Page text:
The telephone used by Adolf Hitler during WWII to issue his most heinous orders has sold at auction for more than $240,000 in the U.S.
The phone, described as "arguably the most destructive ‘weapon’ of all time", had originally been recovered from Hitler’s Berlin bunker at the end of the war.
Painted blood red and engraved with the name ‘Adolf Hitler’, along with a crest bearing the Nazi eagle and swastika symbols, the telephone sold in an auction of historic militaria for $243,000 (including buyer’s premium).
"This was not a staid office telephone used to solicit contributions to the party, or to answer polite calls at the Berghof," said the auction house. "This was Hitler’s mobile device of destruction, used in vehicles, trains, his field headquarters, at the Wolf’s Lair, and in the last desperate days deep beneath Berlin.
"It would be impossible to find a more impactful relic than the primary tool used by the most evil man in history to annihilate countless innocents, lay waste to hundreds of thousands of square miles of land, and in the end, destroy his own country and people…with effects that still menacingly reverberate today."
The telephone had belonged to Brigadier Sir Ralph Rayner (1896-1977), a highly-decorated British military officer who was sent to Berlin by Field Marshal Montgomery on May 5, 1945 – the day after the German surrender.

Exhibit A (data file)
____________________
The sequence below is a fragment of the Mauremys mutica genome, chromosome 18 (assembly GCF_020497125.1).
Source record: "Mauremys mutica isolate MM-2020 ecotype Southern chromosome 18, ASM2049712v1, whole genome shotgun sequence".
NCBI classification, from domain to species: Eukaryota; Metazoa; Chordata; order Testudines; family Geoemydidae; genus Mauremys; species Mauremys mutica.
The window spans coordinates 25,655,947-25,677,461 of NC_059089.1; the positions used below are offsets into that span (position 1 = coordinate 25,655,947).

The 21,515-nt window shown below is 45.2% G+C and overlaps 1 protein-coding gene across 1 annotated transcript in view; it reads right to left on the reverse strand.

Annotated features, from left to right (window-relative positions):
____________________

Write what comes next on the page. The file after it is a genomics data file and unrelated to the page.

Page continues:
Having made contact with the Soviet soldiers who had taken the city, he was given a guided tour of the German Chancellery and Hitler’s personal quarters, where he was presented with the phone as a souvenir.
The phone remained in his collection for decades, before passing down through his family, and had been consigned to auction by his son.
The auction also featured a second memento from Hitler’s quarters given to Rayner during his visit: a porcelain statue of an Alsatian. Made by slave labor at Dachau, and believed to have been a gift to the Führer by Heinrich Himmler, the statue sold for $24,300.